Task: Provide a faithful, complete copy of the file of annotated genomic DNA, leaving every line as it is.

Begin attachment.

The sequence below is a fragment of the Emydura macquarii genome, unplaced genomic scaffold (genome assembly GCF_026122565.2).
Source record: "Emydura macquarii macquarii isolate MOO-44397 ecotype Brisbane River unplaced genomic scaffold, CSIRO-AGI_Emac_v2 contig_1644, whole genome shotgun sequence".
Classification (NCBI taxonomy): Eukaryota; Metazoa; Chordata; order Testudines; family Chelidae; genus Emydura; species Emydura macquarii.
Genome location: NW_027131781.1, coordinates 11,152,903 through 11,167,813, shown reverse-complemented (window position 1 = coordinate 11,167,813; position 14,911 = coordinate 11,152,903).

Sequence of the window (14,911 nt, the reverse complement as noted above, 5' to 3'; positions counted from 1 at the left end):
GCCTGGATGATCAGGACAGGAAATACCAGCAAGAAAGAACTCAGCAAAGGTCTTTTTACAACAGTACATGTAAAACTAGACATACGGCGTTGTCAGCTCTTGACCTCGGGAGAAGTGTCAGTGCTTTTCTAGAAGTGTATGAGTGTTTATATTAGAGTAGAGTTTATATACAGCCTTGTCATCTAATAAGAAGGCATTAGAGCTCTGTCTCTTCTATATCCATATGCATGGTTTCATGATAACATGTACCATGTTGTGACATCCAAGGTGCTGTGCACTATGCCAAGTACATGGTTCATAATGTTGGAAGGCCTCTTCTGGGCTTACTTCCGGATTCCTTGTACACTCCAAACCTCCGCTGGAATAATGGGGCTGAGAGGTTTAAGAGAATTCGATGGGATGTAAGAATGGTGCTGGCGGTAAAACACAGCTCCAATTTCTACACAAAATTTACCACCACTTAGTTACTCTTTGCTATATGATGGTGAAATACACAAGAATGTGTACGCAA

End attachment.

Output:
The sequence below is a fragment of the Emydura macquarii genome, unplaced genomic scaffold (genome assembly GCF_026122565.2).
Source record: "Emydura macquarii macquarii isolate MOO-44397 ecotype Brisbane River unplaced genomic scaffold, CSIRO-AGI_Emac_v2 contig_1644, whole genome shotgun sequence".
Classification (NCBI taxonomy): Eukaryota; Metazoa; Chordata; order Testudines; family Chelidae; genus Emydura; species Emydura macquarii.
Genome location: NW_027131781.1, coordinates 11,152,903 through 11,167,813, shown reverse-complemented (window position 1 = coordinate 11,167,813; position 14,911 = coordinate 11,152,903).

Sequence of the window (14,911 nt, the reverse complement as noted above, 5' to 3'; positions counted from 1 at the left end):
GCCTGGATGATCAGGACAGGAAATACCAGCAAGAAAGAACTCAGCAAAGGTCTTTTTACAACAGTACATGTAAAACTAGACATACGGCGTTGTCAGCTCTTGACCTCGGGAGAAGTGTCAGTGCTTTTCTAGAAGTGTATGAGTGTTTATATTAGAGTAGAGTTTATATACAGCCTTGTCATCTAATAAGAAGGCATTAGAGCTCTGTCTCTTCTATATCCATATGCATGGTTTCATGATAACATGTACCATGTTGTGACATCCAAGGTGCTGTGCACTATGCCAAGTACATGGTTCATAATGTTGGAAGGCCTCTTCTGGGCTTACTTCCGGATTCCTTGTACACTCCAAACCTCCGCTGGAATAATGGGGCTGAGAGGTTTAAGAGAATTCGATGGGATGTAAGAATGGTGCTGGCGGTAAAACACAGCTCCAATTTCTACACAAAATTTACCACCACTTAGTTACTCTTTGCTATATGATGGTGAAATACACAAGAATGTGTACGCAA